Wednesday, June 29, 2011
Fish & Wildlife - Region 2
Montana Fish, Wildlife & Parks received a report today of a sub-adult black bear that visited Missoula’s main Rattlesnake trailhead and took a hiker’s backpack that was lying on the ground near the trailhead sign.
The hikers involved in the recent incident were a short distance from the backpack when it was taken and no one was injured.
FWP bear management specialist, Jamie Jonkel, said that this incident serves as a reminder that bears are out and active, and hikers, bikers and others in the Rattlesnake and around western Montana should be alert for bears this week, and always.
“While it is not common for a bear to be bold enough to take a backpack lying on the ground near a major trailhead, this type of thing can happen, especially when bears become accustomed to eating garbage and snacks in areas where people are living and recreating,” Jonkel said. “This bear probably found garbage or other easy neighborhood food sources before and was coming back in search of more.”
FWP recommends that those headed out into the western Montana outdoors should carry bear spray and know how to use it. Don’t travel alone, and be sure to make noise to alert bears and other wildlife of your presence. Pay attention to fresh bear sign, such as scat, says Jonkel.
People can also help the situation by eliminating food sources that attract wandering bears, Jonkel said. That includes making sure not to leave behind snacks or food wrappers at the trailhead, along the trail, and at picnic areas.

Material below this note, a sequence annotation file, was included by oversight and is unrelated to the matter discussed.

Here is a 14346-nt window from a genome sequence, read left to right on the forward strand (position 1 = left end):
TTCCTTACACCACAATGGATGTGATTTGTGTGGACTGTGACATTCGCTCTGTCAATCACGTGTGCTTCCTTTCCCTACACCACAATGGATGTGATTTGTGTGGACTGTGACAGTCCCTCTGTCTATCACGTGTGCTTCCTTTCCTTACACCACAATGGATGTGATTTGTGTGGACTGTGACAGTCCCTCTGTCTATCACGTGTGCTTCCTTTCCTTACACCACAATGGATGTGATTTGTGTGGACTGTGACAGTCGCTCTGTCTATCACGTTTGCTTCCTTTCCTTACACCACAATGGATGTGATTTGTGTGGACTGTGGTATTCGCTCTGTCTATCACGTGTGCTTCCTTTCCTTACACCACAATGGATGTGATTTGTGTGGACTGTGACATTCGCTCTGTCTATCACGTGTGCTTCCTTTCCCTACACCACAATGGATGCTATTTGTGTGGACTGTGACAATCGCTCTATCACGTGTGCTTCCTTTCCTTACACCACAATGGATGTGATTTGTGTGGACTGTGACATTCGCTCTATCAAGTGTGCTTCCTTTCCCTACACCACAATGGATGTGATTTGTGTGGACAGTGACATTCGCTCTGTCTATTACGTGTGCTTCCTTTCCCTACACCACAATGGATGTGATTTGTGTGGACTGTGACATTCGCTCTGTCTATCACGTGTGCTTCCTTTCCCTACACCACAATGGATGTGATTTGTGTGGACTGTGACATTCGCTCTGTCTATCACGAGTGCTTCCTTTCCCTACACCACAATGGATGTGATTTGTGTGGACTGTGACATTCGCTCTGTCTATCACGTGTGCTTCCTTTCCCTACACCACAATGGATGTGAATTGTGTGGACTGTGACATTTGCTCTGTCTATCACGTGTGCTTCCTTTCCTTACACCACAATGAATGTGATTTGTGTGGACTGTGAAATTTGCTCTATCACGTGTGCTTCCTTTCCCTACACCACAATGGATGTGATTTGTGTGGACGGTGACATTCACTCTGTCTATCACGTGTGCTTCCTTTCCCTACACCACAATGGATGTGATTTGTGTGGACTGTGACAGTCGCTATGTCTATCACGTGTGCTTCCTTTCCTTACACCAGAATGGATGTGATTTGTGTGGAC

One person’s unsecured garbage could be enough to keep a bear coming back in search of more food, which could mean trouble for the next visitor, Jonkel says.
And, neighborhood residents should clean and store barbecue grills, properly store chicken and livestock feed, lock up garbage and put pet food indoors.
Missoula’s bear buffer zone ordinance requires those who live in the Rattlesnake and other established buffer zones around Missoula to keep their garbage in bear-resistant containers or enclosures or wait until at least 5 a.m. to put their regular trash cans out and pull them back inside by 9 p.m. Area residents can find out more about the ordinance, see reports on recent bear activity and find bear aware tips at missoulabears.org.
“We want bears around, but we don’t want them to congregate searching out neighborhood or trailside snacks,” Jonkel says, “If they don’t find something to eat, bears tend to not hang around, and they’ll go back to searching for berries and other natural food sources.”